A review of non-invasive imaging methods and applications in contaminant hydrogeology research

Charles J. Werth, Changyong Zhang, Mark L Brusseau, Mart Oostrom, Thomas Baumann

Research output: Contribution to journalArticle

116 Citations (Scopus)

Abstract

Contaminant hydrogeological processes occurring in porous media are typically not amenable to direct observation. As a result, indirect measurements (e.g., contaminant breakthrough at a fixed location) are often used to infer processes occurring at different scales, locations, or times. To overcome this limitation, non-invasive imaging methods are increasingly being used in contaminant hydrogeology research. Four of the most common methods, and the subjects of this review, are optical imaging using UV or visible light, dual-energy gamma radiation, X-ray microtomography, and magnetic resonance imaging (MRI). Non-invasive imaging techniques have provided valuable insights into a variety of complex systems and processes, including porous media characterization, multiphase fluid distribution, fluid flow, solute transport and mixing, colloidal transport and deposition, and reactions. In this paper we review the theory underlying these methods, applications of these methods to contaminant hydrogeology research, and methods' advantages and disadvantages. As expected, there is no perfect method or tool for non-invasive imaging. However, optical methods generally present the least expensive and easiest options for imaging fluid distribution, solute and fluid flow, colloid transport, and reactions in artificial two-dimensional (2D) porous media. Gamma radiation methods present the best opportunity for characterization of fluid distributions in 2D at the Darcy scale. X-ray methods present the highest resolution and flexibility for three-dimensional (3D) natural porous media characterization, and 3D characterization of fluid distributions in natural porous media. And MRI presents the best option for 3D characterization of fluid distribution, fluid flow, colloid transport, and reaction in artificial porous media. Obvious deficiencies ripe for method development are the ability to image transient processes such as fluid flow and colloid transport in natural porous media in three dimensions, the ability to image many reactions of environmental interest in artificial and natural porous media, and the ability to image selected processes over a range of scales in artificial and natural porous media.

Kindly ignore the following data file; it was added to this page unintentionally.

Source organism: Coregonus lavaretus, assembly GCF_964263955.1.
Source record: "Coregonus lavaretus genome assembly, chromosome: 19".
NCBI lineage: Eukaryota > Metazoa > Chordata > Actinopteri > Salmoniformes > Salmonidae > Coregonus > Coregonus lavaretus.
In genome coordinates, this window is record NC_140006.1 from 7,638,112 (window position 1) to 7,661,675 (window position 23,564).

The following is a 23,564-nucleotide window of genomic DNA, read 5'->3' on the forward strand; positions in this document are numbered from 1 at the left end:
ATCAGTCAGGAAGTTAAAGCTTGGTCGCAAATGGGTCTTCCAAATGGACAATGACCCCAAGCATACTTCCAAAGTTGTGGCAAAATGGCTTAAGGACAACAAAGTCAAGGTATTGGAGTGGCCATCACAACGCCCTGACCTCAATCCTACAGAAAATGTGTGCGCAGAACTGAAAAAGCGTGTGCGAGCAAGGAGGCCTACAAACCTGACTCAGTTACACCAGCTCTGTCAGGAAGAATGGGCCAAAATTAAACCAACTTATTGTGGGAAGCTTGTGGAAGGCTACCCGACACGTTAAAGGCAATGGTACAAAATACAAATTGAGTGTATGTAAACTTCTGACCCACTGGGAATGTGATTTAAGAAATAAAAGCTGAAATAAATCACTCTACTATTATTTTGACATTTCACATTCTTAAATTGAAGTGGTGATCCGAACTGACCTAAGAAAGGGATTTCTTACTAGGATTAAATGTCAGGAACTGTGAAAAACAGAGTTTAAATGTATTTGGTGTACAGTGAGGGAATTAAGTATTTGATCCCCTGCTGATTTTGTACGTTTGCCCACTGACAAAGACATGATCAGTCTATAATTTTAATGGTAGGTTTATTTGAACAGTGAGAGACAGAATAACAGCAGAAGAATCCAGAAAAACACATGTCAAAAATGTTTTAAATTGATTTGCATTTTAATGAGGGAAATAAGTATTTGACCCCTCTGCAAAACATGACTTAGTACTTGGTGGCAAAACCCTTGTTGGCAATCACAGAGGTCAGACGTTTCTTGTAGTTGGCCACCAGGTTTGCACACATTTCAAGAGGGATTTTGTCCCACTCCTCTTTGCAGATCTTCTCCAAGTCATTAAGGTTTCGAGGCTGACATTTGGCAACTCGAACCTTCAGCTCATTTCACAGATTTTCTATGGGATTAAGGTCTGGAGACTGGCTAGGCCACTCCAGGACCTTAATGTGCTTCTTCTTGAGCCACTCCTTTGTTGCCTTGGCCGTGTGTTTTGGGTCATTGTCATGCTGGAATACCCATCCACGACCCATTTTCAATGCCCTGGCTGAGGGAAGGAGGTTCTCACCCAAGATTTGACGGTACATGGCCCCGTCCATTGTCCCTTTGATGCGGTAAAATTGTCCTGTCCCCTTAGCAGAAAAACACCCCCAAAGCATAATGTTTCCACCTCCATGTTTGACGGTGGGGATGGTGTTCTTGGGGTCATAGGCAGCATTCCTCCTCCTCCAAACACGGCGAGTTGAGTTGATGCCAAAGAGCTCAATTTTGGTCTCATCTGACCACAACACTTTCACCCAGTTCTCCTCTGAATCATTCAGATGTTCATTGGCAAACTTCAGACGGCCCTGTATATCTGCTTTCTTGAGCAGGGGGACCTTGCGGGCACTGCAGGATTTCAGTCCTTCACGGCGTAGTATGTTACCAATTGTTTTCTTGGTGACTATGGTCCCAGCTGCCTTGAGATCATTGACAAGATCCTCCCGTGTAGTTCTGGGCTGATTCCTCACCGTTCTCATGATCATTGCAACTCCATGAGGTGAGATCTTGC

Original languageEnglish (US)
Pages (from-to)1-24
Number of pages24
JournalJournal of Contaminant Hydrology
Volume113
Issue number1-4
DOIs
StatePublished - Apr 1 2010

Fingerprint

Hydrogeology
imaging method
hydrogeology
Porous materials
porous medium
Impurities
Imaging techniques
pollutant
fluid flow
Flow of fluids
Colloids
colloid
Fluids
fluid
Magnetic resonance
Gamma rays
Solute transport
X rays
optical method
method

Keywords

  • Contaminant hydrogeology
  • Imaging
  • Non-invasive
  • Review

ASJC Scopus subject areas

  • Water Science and Technology
  • Environmental Chemistry

Cite this

A review of non-invasive imaging methods and applications in contaminant hydrogeology research. / Werth, Charles J.; Zhang, Changyong; Brusseau, Mark L; Oostrom, Mart; Baumann, Thomas.

In: Journal of Contaminant Hydrology, Vol. 113, No. 1-4, 01.04.2010, p. 1-24.

Research output: Contribution to journalArticle

Werth, Charles J. ; Zhang, Changyong ; Brusseau, Mark L ; Oostrom, Mart ; Baumann, Thomas. / A review of non-invasive imaging methods and applications in contaminant hydrogeology research. In: Journal of Contaminant Hydrology. 2010 ; Vol. 113, No. 1-4. pp. 1-24.
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